Assumption: Your Lync Server infrastructure is virtualized and you have 2 network interface cards both in the Front-End Server(s) and Mediation Server(s). One network interface card belongs to the production (data, voice) network and the other one belongs to the virtual machine management network.
You have a middle-tier UCMA application in this environment which schedules an audio/video conference and dials out a PSTN number from the conference using AudioVideoMcuSession.BeginDialOut(telUri, callbackFunction, …).
Symptom: Your UCMA application faces 5 seconds delay, meaning that the following happens:
- the PSTN number is dialed out successfully from the conference
- as soon as the alerting call is answered, the dialed out PSTN party becomes connected to the conference
- if there are other participants in the conference then the dialed out PSTN party can hear the other participants and can talk to the other participants.
- However, the callbackFunction passed to the BeginDialOut() is not invoked in time. It is invoked 5 seconds later than expected.
So, the PSTN party is already in the conference but the UCMA application does not know about that. The application is notified 5 seconds later.
Before looking at the root cause of this 5 seconds delay let us see what happens in normal circumstances when you have no management network. Let us assume the following simplified Lync Server infrastructure which consists of a Lync Front End Server, a Mediation Server, an IP gateway and a UCMA Application Server and a production network 10.168.x.x.
As already mentioned above, the UCMA application running on the application server registers an application endpoint, schedules a conference and then dials out a PSTN number from the conference.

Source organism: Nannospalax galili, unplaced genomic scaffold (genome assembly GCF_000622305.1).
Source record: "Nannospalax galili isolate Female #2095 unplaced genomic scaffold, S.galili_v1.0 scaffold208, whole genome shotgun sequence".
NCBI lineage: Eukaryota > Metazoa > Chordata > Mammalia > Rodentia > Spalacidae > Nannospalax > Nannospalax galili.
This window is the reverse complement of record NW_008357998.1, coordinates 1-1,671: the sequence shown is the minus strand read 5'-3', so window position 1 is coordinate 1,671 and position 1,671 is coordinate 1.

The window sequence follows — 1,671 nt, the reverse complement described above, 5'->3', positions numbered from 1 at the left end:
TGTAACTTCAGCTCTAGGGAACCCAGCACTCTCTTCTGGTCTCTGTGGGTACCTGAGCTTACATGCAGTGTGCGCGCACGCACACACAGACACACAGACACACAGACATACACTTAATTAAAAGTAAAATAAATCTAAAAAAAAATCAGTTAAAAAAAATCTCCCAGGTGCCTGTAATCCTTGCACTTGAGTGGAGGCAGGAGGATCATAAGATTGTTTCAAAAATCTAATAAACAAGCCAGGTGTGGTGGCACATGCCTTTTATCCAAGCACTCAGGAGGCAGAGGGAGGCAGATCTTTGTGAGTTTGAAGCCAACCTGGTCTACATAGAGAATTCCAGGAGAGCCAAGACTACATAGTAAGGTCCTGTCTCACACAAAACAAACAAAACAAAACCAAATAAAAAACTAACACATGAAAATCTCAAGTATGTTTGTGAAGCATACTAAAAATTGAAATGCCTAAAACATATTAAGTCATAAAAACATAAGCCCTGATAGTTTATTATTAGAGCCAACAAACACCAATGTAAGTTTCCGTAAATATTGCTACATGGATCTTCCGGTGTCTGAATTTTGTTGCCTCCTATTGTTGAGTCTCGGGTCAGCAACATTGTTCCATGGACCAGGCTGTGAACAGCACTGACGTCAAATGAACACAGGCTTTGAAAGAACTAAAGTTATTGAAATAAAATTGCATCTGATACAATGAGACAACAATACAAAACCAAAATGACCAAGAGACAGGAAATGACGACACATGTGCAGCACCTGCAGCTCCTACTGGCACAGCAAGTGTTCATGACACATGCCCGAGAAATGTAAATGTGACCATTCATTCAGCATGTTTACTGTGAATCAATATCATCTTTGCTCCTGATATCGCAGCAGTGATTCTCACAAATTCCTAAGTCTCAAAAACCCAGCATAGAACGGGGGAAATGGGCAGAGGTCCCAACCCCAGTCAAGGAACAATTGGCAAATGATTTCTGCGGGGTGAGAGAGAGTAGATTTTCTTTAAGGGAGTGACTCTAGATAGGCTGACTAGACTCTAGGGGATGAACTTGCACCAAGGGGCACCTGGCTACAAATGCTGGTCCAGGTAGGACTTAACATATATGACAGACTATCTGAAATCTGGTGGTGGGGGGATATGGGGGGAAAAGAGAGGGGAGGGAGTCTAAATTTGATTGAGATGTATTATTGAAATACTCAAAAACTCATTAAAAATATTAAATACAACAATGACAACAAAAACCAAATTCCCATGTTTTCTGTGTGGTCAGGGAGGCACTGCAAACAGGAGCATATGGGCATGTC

As the next figure indicates, the following happens on the application level (green) and the SIP signaling level (red):
1. The UCMA application invokes AudioVideoMcuSession.BeginDialOut(telUri, callbackFunction, …) to dial out a PSTN number from the conference. As the method signature indicates, the application provides a callback function to be called back with the outcome when the dialout process succeeds/fails.
2. In the background a SIP INFO message is sent by the UCMA layer to the AV MCU. This SIP INFO conveys the tel URI to dial out and other information necessary for the MCU
3. The MCU dials out the PSTN number through the Mediation Server. This means setting up a SIP dialog between the AV MCU and the Mediation Server. When the PSTN call is answered, an ACK is received by the MCU and the associated SIP dialog is established. Both the SIP INVITE and the 200 OK include SDP starting with something like this:
a=candidate:1 1 UDP 2130705919 10.168.x.x 51212 typ host a=candidate:1 2 UDP 2130705406 10.168.x.x 51213 typ host …. other reflexive and relay candidates
So, the highest priority candidate in the SDP is the host candidate belonging to the production network interface 10.168.x.x. All the other candidates in the SDP (reflexive, relay) have lower priority.
4. Both the MCU and the Medation Server perform candidate checking/probing (STUN). Then a re-INVITE is initiated by the MCU in order to exchange the final candidates. The candidate probing takes a very short time. Typically, there is only a few 100 msecs between the 1st ACK and the re-INVITE.
5. After the re-INVITE is done, the MCU sends an INFO message to the UCMA application in order to notify the UCMA application about the outcome of the dialout request.